National Court Practice and European Tort Law
- Project Goals
- Part Projects:
- Natural Causation
The Institute for European Tort Law supported the European Group on Tort Law (EGTL) in their efforts to draft the Principles of European Tort Law (PETL). The work of the Group led to a series of well-received publications with Kluwer Law International Publishers and the ‘Principles’ themselves were published in 2005. The Group reconvened in 2009 to work on expanding the PETL’s scope and to update and refine its content in the light of subsequent scholarly debates and developments in national and EU law.
In the course of the Principles’ project it became clear that one major groundwork necessary for solid research in tort law today as well as for analysing proposals for the future had yet to be completed: Even though no legal system, neither civil nor common law, can be properly assessed without a thorough analysis of the law in practice (in particular before the courts), an exhaustive comparative study of leading cases is not yet accessible, neither for scholars nor practitioners.
While there certainly are single country databases or other publications of court decisions, they do not give access to a comparative selection of recurring issues in the various legal systems. However, it is most desirable to research tort law from the perspective of real-life issues in a familiar analytical structure rather than within geographical limits of a multitude of separate national collections.
The requirements for such a compilation obviously go way beyond a mere collection of case texts which as such would not bring about any significant added value in that respect. Bringing together case law from as many jurisdictions as possible is only one preparatory step along the way – what is truly necessary and essential is a thorough examination of all such findings both from the perspective of national expertise as well as through the eyes of an all-encompassing comparison, both horizontally as well as vertically.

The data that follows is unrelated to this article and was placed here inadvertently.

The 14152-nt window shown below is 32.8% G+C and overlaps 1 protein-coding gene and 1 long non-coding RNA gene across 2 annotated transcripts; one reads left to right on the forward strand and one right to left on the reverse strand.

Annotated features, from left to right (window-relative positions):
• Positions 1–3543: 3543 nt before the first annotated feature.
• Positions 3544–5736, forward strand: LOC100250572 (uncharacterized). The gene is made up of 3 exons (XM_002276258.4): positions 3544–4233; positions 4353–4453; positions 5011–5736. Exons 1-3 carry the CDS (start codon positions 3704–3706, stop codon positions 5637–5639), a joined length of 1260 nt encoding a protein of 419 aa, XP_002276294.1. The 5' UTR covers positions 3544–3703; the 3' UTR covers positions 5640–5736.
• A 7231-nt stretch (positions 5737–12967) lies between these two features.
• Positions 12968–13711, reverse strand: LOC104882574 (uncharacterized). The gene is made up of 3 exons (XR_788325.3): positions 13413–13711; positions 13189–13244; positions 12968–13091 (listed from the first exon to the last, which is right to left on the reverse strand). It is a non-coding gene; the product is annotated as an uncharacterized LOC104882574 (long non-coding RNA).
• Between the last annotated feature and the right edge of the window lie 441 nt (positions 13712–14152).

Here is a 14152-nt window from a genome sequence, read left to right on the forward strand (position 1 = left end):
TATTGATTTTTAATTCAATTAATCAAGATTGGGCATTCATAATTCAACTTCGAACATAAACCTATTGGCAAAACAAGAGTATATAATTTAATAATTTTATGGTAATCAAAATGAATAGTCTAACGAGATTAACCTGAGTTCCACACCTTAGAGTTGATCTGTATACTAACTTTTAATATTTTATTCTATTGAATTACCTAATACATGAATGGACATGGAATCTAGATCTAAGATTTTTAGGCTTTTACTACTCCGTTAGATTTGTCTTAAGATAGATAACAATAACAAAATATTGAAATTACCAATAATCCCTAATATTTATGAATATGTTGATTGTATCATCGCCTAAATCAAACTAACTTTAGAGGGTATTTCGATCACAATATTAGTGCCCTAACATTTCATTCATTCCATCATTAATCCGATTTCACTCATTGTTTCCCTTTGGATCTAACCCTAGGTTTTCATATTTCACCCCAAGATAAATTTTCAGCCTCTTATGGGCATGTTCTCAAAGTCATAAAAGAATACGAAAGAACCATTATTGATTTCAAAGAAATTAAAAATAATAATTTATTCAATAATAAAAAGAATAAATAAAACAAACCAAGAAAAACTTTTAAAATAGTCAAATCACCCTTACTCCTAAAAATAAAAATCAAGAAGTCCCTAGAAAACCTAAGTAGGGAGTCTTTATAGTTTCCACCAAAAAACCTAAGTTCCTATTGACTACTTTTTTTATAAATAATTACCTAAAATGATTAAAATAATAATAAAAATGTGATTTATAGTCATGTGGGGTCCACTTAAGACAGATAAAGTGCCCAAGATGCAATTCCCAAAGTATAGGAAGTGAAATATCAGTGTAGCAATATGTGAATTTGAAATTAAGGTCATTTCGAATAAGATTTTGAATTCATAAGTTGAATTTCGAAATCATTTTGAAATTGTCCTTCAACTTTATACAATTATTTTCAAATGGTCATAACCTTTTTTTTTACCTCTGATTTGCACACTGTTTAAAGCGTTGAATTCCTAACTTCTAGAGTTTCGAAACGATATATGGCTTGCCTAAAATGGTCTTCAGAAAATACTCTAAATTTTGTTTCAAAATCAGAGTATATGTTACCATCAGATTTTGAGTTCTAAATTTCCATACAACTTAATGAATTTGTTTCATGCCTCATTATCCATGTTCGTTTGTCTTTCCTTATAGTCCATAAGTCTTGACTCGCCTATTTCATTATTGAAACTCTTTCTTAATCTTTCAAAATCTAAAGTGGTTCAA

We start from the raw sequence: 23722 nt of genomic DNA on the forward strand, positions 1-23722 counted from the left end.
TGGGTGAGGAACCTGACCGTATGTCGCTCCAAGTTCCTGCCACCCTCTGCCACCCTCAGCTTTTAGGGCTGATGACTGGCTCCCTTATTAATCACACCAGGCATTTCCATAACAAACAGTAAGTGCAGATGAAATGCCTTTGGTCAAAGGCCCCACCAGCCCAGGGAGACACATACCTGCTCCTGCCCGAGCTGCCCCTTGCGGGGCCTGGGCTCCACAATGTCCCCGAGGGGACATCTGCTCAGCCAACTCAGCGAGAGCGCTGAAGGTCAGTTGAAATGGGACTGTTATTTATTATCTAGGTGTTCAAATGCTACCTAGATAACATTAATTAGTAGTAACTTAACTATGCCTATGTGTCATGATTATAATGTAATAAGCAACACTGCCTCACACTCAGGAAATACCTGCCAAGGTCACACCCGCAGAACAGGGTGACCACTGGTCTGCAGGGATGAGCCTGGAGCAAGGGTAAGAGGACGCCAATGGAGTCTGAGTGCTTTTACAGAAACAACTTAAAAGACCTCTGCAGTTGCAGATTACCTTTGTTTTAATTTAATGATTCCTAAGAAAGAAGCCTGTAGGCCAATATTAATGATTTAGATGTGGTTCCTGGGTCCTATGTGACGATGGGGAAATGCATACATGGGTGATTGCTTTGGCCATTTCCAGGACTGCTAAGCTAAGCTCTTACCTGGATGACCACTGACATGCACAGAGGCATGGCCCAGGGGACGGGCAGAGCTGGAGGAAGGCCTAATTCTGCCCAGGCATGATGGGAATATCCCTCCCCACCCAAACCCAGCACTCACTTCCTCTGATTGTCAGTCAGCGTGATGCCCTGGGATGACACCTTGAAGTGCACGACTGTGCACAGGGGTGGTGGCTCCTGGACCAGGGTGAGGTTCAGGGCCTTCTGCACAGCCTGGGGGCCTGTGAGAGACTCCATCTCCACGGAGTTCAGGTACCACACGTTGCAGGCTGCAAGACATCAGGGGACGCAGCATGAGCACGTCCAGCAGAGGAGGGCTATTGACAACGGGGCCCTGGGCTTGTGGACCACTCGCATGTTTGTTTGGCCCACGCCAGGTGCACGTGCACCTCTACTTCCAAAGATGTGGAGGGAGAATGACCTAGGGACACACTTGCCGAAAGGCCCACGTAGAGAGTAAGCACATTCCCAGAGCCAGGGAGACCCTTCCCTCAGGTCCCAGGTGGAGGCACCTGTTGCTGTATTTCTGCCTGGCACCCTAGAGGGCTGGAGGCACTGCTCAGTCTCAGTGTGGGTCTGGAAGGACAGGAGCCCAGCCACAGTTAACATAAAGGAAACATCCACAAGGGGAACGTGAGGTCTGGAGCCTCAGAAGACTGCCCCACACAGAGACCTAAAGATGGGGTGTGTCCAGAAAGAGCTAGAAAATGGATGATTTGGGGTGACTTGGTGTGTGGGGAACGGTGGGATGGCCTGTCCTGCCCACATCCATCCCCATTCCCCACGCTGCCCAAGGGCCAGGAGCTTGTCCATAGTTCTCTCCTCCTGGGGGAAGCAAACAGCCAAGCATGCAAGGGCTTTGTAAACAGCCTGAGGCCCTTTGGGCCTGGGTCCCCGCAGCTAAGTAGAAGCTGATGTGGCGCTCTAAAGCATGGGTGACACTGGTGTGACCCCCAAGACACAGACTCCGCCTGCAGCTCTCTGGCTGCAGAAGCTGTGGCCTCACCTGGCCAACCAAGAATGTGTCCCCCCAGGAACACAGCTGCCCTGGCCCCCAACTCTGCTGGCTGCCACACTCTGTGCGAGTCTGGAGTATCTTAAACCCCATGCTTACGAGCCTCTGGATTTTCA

For the purposes of a future harmonisation of tort law in Europe in particular, it is even more important to compare and examine any proposals for upholding or changing existing rules on the basis of such a thorough analysis of current case law. The EGTL is not the only group of scholars working in this field. In particular, the so-called ‘Study Group on a European Civil Code’ and its ‘Osnabrück Working Team on Torts’ under its chairman, Prof Christian von Bar (a former member of the EGTL), has completed its proposal for a future tort law codification as part of a projected European Civil Code. This section is now contained in Book IV of the Draft Common Frame of Reference (DCFR). A comparison between the various drafts can also only be done on the basis of a comprehensive account of current practice.
The Institute for European Tort Law has therefore embarked on an extensive project which ultimately shall create a scientific Corpus Jurisprudentiae of European tort law that shall fill the substantial gap outlined above.
To date, the project has been directed by Prof Bénédict Winiger (University of Geneva, Switzerland), Prof Helmut Koziol (European Centre of Tort and Insurance Law, Vienna, Austria), Prof Bernhard A Koch (University of Innsbruck, Austria), and Prof Reinhard Zimmermann (Max-Planck-Institute for Comparative and International Private Law, Hamburg, Germany). However, changes to the editorial team are foreseen for forthcoming projects under this series.
II. Project goals